Central Sulawesi is still much off the beaten track, about 60% of its land swathed n rainforest. This region has some of the lowest densities of people in all of Indonesia, vast majority are distributed along the coasts and the hinterlands are sparsely populated. Many inland villages are only by horse trails or walking tracks. Therefore, the community and cultural live of central Sulawesi is amazingly diverse; groups may speak different languages and follow different customs. There are dozens of quite secluded ethnic groups still practising shamanic religions.
PLACES OF INTEREST
Palu is set on the inmost point of a deep bay surrounded by high, grassy hills, and interweaved by small trails. The city has a enjoyable, calm atmosphere. Although Palu was a minor town during the colonial era, it is now a fast growing provincial capital, and the starting point for an study of the Kaili area. Situated at the foot of Palu Bay, the city is divided by the Palu River, with downtown and main trading areas on the west bank and the main government offices and airport to the east.
Poso is a small port town on the shores of Tomini Bay, and the gateway to the rarely visited eastern regions of Central Sulawesi.
Tentena is a little Christian town set on the north-eastern edge of Lake Poso, with white sand beaches and high, wooded mountains. The two halves of the town are linked by a covered bridge. The town is the headquarters of the Central Sulawesi Christian Church. The weather here is cool - the lake is at 515 m - and coffee, cloves and vegetable grows on the nearby hills. The Pamona people who live around Lake Poso are vaguely related to the Bare'e or eastern Toraja, but the old Central Sulawesi culture is now extinct.
Lore Lindu National Park
Covering more that 231,000 hectares, the park straddles the boundaries between Donggala and Poso districts. This huge and rough area includes Mount Nokilalaki and Mount Tokasa, the whole Lindu Plain with its large lake, the Besoa Valley, and the western part of the Bada and Napu Valleys. In this three valleys are found stone strange statues and cisterns of a long-vanished culture whose traces continue to intrigue archaeologists. Lore Lindu National Park is one of Sulawesi's important natural reserves which contain wide variety of Sulawesi's flora and fauna. Park consists of lowland and highland mountain forests, thick wood forests, flat fertile valleys, rivers, lakes and hot springs. There are anoas ( a dwarf forest buffalo ), babirusa ( a hairless wild boar with tusks ), the spectral tarsiers ( a tiny nocturnal primate ), varieties of tailed macaques, and others.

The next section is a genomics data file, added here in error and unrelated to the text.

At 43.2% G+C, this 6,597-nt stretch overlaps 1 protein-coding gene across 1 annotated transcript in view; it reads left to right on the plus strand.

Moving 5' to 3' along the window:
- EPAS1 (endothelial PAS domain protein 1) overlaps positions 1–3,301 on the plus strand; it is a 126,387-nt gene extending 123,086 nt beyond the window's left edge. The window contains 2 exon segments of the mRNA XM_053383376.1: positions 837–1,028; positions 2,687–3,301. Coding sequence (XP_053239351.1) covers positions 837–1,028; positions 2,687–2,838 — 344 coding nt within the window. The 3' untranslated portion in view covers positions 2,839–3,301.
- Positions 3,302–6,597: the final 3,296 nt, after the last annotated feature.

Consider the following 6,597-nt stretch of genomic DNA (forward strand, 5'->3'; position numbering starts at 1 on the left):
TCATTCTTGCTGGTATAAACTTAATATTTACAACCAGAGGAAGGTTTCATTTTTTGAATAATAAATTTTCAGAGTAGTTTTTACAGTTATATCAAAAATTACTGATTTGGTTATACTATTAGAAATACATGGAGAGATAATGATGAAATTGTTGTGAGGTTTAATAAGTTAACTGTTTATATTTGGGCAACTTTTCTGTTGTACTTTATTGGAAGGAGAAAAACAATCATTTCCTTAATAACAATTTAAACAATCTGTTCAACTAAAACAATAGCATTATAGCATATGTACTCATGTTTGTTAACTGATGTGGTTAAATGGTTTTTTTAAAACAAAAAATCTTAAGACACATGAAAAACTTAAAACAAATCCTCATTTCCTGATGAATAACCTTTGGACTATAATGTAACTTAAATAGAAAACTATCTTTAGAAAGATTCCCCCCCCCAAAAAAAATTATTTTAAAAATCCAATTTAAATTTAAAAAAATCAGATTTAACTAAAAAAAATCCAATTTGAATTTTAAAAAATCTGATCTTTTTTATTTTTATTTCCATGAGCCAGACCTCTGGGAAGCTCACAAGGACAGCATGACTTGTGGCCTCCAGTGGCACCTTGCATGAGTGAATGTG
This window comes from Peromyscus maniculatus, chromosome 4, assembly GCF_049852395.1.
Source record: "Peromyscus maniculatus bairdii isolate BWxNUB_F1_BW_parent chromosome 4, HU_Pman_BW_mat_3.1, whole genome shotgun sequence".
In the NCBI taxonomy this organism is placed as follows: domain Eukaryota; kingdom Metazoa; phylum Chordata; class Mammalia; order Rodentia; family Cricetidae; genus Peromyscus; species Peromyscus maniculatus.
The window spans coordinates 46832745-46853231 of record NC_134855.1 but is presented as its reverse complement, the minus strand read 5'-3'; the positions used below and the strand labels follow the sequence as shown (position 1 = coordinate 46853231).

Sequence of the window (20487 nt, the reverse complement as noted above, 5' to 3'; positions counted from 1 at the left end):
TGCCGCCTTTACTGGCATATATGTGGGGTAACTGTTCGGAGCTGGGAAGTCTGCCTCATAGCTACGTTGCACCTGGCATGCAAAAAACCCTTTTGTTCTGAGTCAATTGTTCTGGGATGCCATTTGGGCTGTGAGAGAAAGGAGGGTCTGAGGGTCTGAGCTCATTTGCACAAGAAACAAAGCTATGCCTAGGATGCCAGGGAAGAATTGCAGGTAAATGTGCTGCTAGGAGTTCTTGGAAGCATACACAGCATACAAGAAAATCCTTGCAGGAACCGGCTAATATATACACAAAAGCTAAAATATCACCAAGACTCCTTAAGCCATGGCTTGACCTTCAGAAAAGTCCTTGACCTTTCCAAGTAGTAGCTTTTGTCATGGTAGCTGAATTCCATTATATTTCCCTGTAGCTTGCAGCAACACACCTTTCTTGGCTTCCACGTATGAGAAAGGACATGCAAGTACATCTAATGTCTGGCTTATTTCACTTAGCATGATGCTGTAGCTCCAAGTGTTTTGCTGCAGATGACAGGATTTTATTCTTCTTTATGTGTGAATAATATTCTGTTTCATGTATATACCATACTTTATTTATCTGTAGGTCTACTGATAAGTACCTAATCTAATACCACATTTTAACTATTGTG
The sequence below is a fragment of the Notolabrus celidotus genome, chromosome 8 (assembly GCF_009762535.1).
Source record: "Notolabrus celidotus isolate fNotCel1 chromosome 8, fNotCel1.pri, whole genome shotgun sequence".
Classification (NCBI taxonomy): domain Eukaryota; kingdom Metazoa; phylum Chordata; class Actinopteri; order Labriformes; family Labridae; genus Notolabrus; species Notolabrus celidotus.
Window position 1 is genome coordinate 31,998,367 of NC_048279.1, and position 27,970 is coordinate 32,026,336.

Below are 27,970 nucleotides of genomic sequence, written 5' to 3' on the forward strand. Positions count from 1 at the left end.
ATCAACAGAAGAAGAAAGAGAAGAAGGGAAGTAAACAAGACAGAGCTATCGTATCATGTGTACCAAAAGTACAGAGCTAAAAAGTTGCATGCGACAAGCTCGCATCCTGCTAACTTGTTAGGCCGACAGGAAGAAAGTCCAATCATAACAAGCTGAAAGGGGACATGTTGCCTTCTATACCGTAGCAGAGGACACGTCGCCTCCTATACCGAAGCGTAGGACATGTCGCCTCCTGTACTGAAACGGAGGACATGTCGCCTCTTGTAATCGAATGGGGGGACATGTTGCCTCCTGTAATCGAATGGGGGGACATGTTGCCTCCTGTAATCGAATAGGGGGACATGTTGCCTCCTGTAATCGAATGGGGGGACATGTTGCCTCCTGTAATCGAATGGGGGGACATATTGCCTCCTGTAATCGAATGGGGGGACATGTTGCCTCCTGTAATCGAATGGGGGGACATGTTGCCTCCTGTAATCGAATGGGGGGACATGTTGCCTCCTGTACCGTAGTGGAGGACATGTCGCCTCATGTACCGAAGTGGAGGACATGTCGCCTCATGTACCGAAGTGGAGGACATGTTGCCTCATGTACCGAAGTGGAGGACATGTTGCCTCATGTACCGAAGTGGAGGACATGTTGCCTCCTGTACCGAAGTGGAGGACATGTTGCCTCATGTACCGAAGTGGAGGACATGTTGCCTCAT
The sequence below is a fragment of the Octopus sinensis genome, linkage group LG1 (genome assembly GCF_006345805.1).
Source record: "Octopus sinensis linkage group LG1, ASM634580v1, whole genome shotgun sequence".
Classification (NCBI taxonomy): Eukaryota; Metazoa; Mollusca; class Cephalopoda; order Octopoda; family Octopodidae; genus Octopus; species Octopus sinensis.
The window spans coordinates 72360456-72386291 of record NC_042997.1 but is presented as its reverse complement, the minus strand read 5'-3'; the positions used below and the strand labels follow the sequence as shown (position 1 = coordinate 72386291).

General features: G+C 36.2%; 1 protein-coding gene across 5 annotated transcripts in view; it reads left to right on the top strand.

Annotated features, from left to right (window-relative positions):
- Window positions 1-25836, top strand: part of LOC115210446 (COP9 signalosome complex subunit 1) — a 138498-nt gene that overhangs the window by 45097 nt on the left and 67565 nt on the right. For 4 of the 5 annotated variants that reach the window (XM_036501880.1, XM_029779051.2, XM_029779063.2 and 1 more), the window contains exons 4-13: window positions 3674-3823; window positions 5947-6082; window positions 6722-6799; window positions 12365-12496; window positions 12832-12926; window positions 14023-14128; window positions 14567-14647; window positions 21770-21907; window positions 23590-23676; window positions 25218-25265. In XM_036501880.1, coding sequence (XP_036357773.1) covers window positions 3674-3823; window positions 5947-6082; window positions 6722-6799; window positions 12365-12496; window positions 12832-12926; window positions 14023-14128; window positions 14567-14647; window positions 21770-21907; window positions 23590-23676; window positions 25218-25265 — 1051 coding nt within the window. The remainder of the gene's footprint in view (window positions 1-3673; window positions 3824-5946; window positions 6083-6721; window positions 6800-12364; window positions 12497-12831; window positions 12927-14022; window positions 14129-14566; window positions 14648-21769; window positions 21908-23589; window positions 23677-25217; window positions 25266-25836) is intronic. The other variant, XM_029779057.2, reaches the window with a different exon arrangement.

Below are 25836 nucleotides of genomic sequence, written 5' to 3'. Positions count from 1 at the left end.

Lake Poso is 37 kilometres long and 13 kilometres at its widest point, covers about 32,000 hectares ( this is third largest lake in Indonesia ), it lies 657 metres above sea level, it is bounded by sharply sloping mountains to the west and moderate hills to the east. The Poso area has many special and unique places to be discovered.
Megaliths in valleys of Bada, Besoa and Napu
You can see the principal megaliths of the Bada Valley in one tough day of hiking or two leisurely ones. The origin and age of the works of stone that dot valleys of Bada, Besoa and Napu remain a mystery, recent excavations of some of stone cisterns or vats indicate that they probably date back to the first millennium AD ( they could be of a later date, but are not likely to be much older, as some have speculated ). In many areas where they are found, large upright stones ( menhirs ) are often associated with human sacrifice and with worship of the ancestors. A Swiss explorer named Kaudern, who visited the region in 1918 - 1919, inquired into 2-metre menhir outside the house temple at Kantewu, southeast of Gimpu. The major megaliths are: Palindo near Sepe, Mesinga and Metumpapa southwest of Sepe, Maturu northeast of Lengkeka, Oba northeast of Lengkeka, Mpeime northeast of Lengkeka, Tarai Roe near Gintu, Maturu between Gintu and Runde, Dual Boe at Badangkai, Torumpana nouth of Bakekau, Tinoe near Kakekau, Oboka in Bulili, Ari Impohi in Bewa, Loga in Bada, Langke Bulawa in Bomba. Vast stone cisterns, called kalamba, which may have been used as baths or as burial chambers for aristocrats, are found scattered throughout the region. Fascinatingly and strangely all of the objects in the area are made from a type of grey stone of which there are no deposits in the surrounding area.